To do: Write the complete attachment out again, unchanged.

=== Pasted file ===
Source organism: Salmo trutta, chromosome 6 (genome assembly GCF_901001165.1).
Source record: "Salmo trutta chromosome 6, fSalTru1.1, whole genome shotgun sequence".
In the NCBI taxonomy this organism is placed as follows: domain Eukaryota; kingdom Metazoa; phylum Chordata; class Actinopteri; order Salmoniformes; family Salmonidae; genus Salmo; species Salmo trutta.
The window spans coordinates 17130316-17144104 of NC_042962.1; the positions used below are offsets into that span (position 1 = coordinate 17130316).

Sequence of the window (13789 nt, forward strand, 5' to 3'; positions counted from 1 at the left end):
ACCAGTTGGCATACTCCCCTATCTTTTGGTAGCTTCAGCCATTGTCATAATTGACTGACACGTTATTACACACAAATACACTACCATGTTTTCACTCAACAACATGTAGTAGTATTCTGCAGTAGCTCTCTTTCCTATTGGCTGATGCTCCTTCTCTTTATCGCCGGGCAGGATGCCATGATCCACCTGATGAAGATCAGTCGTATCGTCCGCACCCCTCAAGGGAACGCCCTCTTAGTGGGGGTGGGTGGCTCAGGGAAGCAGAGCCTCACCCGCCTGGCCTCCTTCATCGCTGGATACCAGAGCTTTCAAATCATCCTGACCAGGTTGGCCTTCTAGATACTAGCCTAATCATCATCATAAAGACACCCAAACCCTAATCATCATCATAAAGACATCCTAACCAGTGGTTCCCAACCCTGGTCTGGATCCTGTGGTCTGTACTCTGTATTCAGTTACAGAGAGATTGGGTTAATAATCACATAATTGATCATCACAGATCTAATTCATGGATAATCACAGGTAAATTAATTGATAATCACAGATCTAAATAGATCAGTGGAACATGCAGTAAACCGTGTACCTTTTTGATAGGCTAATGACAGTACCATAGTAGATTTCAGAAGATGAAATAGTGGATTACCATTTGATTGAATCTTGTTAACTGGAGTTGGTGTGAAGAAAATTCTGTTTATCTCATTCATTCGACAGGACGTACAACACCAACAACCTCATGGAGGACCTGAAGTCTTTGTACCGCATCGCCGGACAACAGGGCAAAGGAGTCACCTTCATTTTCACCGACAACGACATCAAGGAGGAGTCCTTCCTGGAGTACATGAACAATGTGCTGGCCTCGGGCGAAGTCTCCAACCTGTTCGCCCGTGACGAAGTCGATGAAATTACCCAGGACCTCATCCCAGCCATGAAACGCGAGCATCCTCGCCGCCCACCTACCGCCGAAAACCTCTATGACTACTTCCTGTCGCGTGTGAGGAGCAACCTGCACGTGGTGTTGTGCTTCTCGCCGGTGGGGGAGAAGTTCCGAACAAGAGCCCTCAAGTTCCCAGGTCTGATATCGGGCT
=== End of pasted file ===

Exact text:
Source organism: Salmo trutta, chromosome 6 (genome assembly GCF_901001165.1).
Source record: "Salmo trutta chromosome 6, fSalTru1.1, whole genome shotgun sequence".
In the NCBI taxonomy this organism is placed as follows: domain Eukaryota; kingdom Metazoa; phylum Chordata; class Actinopteri; order Salmoniformes; family Salmonidae; genus Salmo; species Salmo trutta.
The window spans coordinates 17130316-17144104 of NC_042962.1; the positions used below are offsets into that span (position 1 = coordinate 17130316).

Sequence of the window (13789 nt, forward strand, 5' to 3'; positions counted from 1 at the left end):
ACCAGTTGGCATACTCCCCTATCTTTTGGTAGCTTCAGCCATTGTCATAATTGACTGACACGTTATTACACACAAATACACTACCATGTTTTCACTCAACAACATGTAGTAGTATTCTGCAGTAGCTCTCTTTCCTATTGGCTGATGCTCCTTCTCTTTATCGCCGGGCAGGATGCCATGATCCACCTGATGAAGATCAGTCGTATCGTCCGCACCCCTCAAGGGAACGCCCTCTTAGTGGGGGTGGGTGGCTCAGGGAAGCAGAGCCTCACCCGCCTGGCCTCCTTCATCGCTGGATACCAGAGCTTTCAAATCATCCTGACCAGGTTGGCCTTCTAGATACTAGCCTAATCATCATCATAAAGACACCCAAACCCTAATCATCATCATAAAGACATCCTAACCAGTGGTTCCCAACCCTGGTCTGGATCCTGTGGTCTGTACTCTGTATTCAGTTACAGAGAGATTGGGTTAATAATCACATAATTGATCATCACAGATCTAATTCATGGATAATCACAGGTAAATTAATTGATAATCACAGATCTAAATAGATCAGTGGAACATGCAGTAAACCGTGTACCTTTTTGATAGGCTAATGACAGTACCATAGTAGATTTCAGAAGATGAAATAGTGGATTACCATTTGATTGAATCTTGTTAACTGGAGTTGGTGTGAAGAAAATTCTGTTTATCTCATTCATTCGACAGGACGTACAACACCAACAACCTCATGGAGGACCTGAAGTCTTTGTACCGCATCGCCGGACAACAGGGCAAAGGAGTCACCTTCATTTTCACCGACAACGACATCAAGGAGGAGTCCTTCCTGGAGTACATGAACAATGTGCTGGCCTCGGGCGAAGTCTCCAACCTGTTCGCCCGTGACGAAGTCGATGAAATTACCCAGGACCTCATCCCAGCCATGAAACGCGAGCATCCTCGCCGCCCACCTACCGCCGAAAACCTCTATGACTACTTCCTGTCGCGTGTGAGGAGCAACCTGCACGTGGTGTTGTGCTTCTCGCCGGTGGGGGAGAAGTTCCGAACAAGAGCCCTCAAGTTCCCAGGTCTGATATCGGGCT